The best thing for her to do was to think of as many positive things she could but with such little trust in her own judgement, she had been told that a good way to get her through her illness was to imagine it was someone else telling her these good things. She had always valued others opinions far more than her own.
Miranda imagined many characters, before it came to the non-existent face that she found most believable. Strangely, her new voice of reassurance came in the form of a very petite, young girl of between eight and ten years old. She had neat, brown, hair with a straight, fringe and she wore a grey, school dress with a white, blouse, underneath which floated above her pale, pointy knees. Miranda imagined the girl had tiny, black, buckle shoes with silver buckles yet she didn’t choose to imagine socks for the girl. The girl wasn’t in any way distinguishable from any other young girl, she didn’t have a strange accent; of course Miranda’s own voice took the voice of the child, her imagination wasn’t great enough to imagine different voices, Miranda never knew how to do accents. She hadn’t even decided a name for the imaginary girl, although she decided not to get to obsessed with this character, her only purpose was to create a zone to collect her positive thoughts from.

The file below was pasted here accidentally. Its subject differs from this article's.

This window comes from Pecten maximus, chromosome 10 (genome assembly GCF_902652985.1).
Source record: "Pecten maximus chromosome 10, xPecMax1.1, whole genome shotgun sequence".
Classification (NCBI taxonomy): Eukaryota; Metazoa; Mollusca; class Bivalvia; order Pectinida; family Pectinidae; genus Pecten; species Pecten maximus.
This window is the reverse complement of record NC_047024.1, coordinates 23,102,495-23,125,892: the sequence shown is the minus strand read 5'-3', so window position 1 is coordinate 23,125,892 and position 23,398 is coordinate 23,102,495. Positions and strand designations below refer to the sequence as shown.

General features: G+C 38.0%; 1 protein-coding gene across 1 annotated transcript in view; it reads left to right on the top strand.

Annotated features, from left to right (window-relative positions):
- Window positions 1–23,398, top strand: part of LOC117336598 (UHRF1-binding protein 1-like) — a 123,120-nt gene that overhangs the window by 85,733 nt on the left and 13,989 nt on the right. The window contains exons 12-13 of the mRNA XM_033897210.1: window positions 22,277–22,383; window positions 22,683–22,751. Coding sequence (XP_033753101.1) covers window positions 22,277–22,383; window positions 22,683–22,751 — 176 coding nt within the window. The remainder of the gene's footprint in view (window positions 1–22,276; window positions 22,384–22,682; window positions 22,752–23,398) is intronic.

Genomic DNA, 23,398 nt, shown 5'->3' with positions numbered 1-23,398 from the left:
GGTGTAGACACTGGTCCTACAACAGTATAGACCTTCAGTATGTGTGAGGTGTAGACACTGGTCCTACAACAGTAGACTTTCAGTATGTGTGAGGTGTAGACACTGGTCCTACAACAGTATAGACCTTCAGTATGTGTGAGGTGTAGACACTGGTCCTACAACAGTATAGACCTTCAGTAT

A month went by of Miranda coming to terms with her illness by thinking of the little girl. When the pain became too much and when scans became too mundane, Miranda reached for her imagination and prayed that the little, girl would take away the pain for her and she would always imagine the little, girl, playing with a toy or skipping around the room as she, without any thought, giggled
And for some reason, it made everything, every bone in her body, feel so much better.
It was midnight when Miranda was woken up by a sound of someone coughing and rather violently at that. The room was dimly lit by a single ray from the moon that had snuck through the curtains, not enough light to see anything clearly though. As Miranda turned to switch the bedside lamp on, she was startled by a dark, shadow that hid directly opposite the lamp. Before turning the light on, she indulged her curiosity and stretched herself to look beside her bedside table...A girl.
Miranda smacked the light switch, as if the light would take her away from the vision, but it only made it clearer. It was the girl from her imagination, clear as life, curled up by the bedside table, coughing. She didn’t say anything, she was too shocked, was this a side effect of her illness? Did this happen to everybody?